Replacing 1024-bit VPN certificate structure


This document explains how to replace your 1024-bit VPN certificates for Access Server with more secure ones by following this procedure:

  1. Create a new CA certificate.
  2. Migrate VPN clients to the new CA certificate.
  3. Delete your old CA and certificates.

If you have 1024-bit CAs on your server, Access Server 2.9.2 and newer posts, “Your Access server uses a legacy CA with a RSA key size of less than 2048-bit. This causes problems with systems that have stricter security defaults”. The message no longer displays once you no longer use 1024-bit CAs on your VPN server.

We recommend replacing 1024-bit certificates, which are no longer considered secure. We have a mitigation in place specifically for the VPN certificate infrastructure should you still have a 1024-bit CA, but we recommend that you take action to upgrade this to a more secure type. Specifically, with Access Server 2.12 and newer, we recommend the secp384r1 algorithm.

When we brought Access Server to the market, 1024-bit RSA keys were considered secure — Access Server generated 1024-bit VPN certificates by default. This changed to 2048-bit with Access Server release 2.0.5 and secp384r1 with release 2.12.0. If you initially set up Access Server with a version older than 2.0.5, it likely still has the 1024-bit certificates, even if you've upgraded. Access Server retains the same bit size during upgrades to maintain compatibility with existing VPN client installations.

OpenVPN Access Server 2.9 and newer gives you a more advanced management system for VPN certificates. You can add a new, more secure CA to generate new VPN certificates while continuing to allow clients with the old 1024-bit certificates to connect. This allows a graceful migration from 1024-bit to a more secure key. You can then update the VPN connection profiles on the VPN clients to complete the migration to the new CA, but at your own pace — the old ones still function alongside the new ones.

Note: We recommend secp384r1 for the new CA. Other options are available, but we don't recommend them as they may not offer sufficient additional protection, or they may cause compatibility issues.

Note: Before you begin, we recommend that you have a backup of your server configuration in case you need to roll back for whatever reason.

Consequences of staying on 1024-bit CA

Today's security standards focus on deprecating 1024-bit certificates. Continuing to use 1024-bit certificates puts you at risk of no longer establishing a VPN connection for reasons such as operating systems with default security settings that prohibit using 1024-bit certificates. While you may be able to lower these security settings to allow the use of 1024-bit certificates that goes against security best practices. The OpenVPN core has mitigation possibilities to keep using 1024-bit certificates, but we may eventually phase them out on newer releases. We encourage you to move to more secure certificates, and Access Server 2.9 and newer allows you to do this transition gracefully.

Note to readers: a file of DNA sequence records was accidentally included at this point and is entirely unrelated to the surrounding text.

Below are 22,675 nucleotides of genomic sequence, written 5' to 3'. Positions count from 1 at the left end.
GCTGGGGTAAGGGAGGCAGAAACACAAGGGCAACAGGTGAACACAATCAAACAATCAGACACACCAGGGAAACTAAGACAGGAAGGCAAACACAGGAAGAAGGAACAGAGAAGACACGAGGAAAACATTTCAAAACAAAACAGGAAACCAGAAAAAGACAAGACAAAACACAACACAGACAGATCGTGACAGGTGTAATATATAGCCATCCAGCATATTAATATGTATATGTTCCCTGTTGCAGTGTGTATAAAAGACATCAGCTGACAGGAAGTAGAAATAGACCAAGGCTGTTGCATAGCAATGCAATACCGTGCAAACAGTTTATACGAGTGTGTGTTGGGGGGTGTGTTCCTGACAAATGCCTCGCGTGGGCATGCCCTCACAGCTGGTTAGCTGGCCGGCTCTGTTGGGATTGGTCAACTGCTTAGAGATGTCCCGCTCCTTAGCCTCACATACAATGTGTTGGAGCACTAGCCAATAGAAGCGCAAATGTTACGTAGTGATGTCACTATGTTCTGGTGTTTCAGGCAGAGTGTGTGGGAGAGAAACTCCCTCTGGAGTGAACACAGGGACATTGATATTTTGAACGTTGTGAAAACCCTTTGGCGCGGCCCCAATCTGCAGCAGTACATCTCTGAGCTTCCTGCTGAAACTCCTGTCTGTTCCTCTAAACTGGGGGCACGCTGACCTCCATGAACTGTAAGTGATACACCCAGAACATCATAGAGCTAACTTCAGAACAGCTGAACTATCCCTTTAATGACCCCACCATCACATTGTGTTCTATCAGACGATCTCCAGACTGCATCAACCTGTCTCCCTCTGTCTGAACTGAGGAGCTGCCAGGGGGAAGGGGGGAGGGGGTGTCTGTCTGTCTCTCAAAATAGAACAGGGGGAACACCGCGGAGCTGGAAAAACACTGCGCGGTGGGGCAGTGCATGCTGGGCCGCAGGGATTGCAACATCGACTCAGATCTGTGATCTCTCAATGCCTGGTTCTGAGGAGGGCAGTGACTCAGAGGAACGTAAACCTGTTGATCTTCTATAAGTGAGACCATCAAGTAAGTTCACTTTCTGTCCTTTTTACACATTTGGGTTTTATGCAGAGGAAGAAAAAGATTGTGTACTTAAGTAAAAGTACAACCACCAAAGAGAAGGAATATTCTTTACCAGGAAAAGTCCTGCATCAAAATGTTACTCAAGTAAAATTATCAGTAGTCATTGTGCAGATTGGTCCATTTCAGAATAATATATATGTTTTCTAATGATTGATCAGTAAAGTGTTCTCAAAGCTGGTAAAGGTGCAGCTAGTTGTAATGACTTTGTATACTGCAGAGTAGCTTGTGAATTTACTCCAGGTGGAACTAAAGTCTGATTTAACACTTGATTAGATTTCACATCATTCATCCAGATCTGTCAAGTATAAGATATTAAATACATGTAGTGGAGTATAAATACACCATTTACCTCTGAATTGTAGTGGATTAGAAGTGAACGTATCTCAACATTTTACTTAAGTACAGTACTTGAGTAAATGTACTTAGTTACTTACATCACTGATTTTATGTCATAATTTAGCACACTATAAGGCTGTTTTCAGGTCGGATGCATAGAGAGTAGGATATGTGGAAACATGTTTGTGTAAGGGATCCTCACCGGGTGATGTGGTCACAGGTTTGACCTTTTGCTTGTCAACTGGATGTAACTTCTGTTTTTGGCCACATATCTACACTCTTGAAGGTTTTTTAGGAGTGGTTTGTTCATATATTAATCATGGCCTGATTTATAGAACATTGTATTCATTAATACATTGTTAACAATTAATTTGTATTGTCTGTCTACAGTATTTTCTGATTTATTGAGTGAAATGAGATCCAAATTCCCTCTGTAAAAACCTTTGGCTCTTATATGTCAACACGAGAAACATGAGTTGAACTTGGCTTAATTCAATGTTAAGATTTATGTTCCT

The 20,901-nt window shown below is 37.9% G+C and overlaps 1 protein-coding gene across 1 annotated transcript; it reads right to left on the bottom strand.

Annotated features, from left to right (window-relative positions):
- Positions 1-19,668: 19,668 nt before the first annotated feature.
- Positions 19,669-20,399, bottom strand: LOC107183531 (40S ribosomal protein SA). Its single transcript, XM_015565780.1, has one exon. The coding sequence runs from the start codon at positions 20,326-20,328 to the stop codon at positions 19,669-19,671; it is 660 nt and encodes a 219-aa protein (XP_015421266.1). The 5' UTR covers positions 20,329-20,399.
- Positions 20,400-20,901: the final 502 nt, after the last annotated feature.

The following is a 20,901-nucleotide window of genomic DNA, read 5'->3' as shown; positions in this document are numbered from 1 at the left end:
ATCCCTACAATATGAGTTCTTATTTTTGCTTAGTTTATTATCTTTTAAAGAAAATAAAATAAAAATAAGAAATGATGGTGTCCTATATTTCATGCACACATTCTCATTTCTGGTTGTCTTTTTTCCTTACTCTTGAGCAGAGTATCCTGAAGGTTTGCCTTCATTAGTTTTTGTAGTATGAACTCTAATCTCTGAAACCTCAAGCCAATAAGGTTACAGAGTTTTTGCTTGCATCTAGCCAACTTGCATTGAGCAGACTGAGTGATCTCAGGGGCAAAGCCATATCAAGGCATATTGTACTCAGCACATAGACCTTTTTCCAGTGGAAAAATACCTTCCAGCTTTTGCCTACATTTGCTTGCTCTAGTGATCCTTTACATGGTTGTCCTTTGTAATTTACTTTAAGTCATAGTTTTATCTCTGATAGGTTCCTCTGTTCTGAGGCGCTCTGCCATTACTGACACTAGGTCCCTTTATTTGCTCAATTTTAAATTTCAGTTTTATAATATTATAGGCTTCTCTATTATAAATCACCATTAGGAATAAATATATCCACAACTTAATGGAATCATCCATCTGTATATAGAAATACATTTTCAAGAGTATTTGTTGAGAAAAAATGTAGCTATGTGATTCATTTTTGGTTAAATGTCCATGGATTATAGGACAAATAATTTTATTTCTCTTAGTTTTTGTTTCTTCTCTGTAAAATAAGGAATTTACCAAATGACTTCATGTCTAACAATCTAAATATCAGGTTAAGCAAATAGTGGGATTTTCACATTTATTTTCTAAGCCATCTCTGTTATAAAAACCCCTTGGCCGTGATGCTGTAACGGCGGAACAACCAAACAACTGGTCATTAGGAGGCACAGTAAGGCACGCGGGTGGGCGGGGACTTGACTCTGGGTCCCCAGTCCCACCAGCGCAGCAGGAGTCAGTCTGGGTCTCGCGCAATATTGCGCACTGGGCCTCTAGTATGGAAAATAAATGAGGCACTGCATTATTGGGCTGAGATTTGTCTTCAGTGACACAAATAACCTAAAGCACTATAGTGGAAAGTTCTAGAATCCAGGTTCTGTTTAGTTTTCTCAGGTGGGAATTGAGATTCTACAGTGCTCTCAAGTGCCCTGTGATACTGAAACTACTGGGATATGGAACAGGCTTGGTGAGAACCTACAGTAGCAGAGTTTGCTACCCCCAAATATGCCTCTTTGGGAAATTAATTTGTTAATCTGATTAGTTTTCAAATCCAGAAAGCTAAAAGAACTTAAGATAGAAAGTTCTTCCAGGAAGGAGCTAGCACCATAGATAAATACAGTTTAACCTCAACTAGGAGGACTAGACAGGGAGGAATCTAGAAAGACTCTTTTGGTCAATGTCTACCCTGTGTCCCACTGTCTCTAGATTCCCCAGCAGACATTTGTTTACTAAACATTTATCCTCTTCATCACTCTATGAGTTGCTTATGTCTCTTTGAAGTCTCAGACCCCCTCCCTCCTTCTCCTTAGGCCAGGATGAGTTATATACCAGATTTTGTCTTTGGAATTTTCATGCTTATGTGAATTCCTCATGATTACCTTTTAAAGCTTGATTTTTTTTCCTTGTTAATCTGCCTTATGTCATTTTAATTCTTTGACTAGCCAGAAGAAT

Create a new CA certificate

Follow these steps to create a new CA certificate. Access Server allows connections from clients using previous certificates even after creating a new CA and new certificates. This is accomplished using cross-signing.

  1. Sign in to your Admin Web UI.
  2. Click Configuration > CA Management.
  3. Click the Create New CA tab.
  4. Choose a signing algorithm (recommended algorithm: secp384r1).
  5. Click Create New CA.

Creating a new CA forces a service-level restart of your Access Server, temporarily disconnecting connected VPN clients. After the restart completes, you can sign in again to see your old and new CA under CA Overview on the CA Management page. Access Server accepts VPN clients using certificates from either CA.

Migrate VPN Clients to new CA certificate

Most of your VPN clients will continue using old certificates until your users download new profiles. They can do this within OpenVPN Connect or from the Client Web UI.

Import a new profile in OpenVPN Connect

  1. Start the OpenVPN Connect app.
  2. Click the Add icon.
  3. Enter the URL for your Access Server.
  4. Enter the username and password.
  5. Click Import.

Download a profile from Client Web UI

  1. Sign in to the Client Web UI (IP address or custom hostname for your Access Server, without ‘/admin’ at the end).
  2. Download a .ovpn profile.
  3. Start the OpenVPN Connect app.
  4. Click the Add icon.
  5. Click File.
  6. Drag and drop the .ovpn profile into the window or click Browse to select it from its folder location.

Download a pre-configured OpenVPN Connect from Client Web UI

  1. Sign in to the Client Web UI.
  2. Download OpenVPN Connect for the correct platform.

Plan to delete your old CA and certificates

The warning message regarding the presence of a 1024-bit CA only disappears once you've removed the last 1024-bit CA from the server. 

Before this last step, ensure all your users have new connection profiles using the new CA. When you delete the old CA, connections fail for VPN clients using old connection profiles.

In the Admin Web UI, you can view profiles associated with the old CA:

  1. Sign in to the Admin Web UI.
  2. Click Configuration > CA Management.
  3. Find the old CA and click View Profiles.
  4. Review the profiles and the Last Used dates.

If you are satisfied that your users have migrated to new profiles and you can delete the old CA, follow the steps below. Deleting a CA forces a service-level restart of your Access Server, temporarily disconnecting connected VPN clients.

Delete the old CA:

  1. Sign in to the Admin Web UI.
  2. Click Configuration > CA Management.
  3. Click Delete for the old CA.
  4. Review the notification window and check the box, “Delete this CA and all associated User Profiles.”
  5. Click Delete.
  6. Click Update Running Server.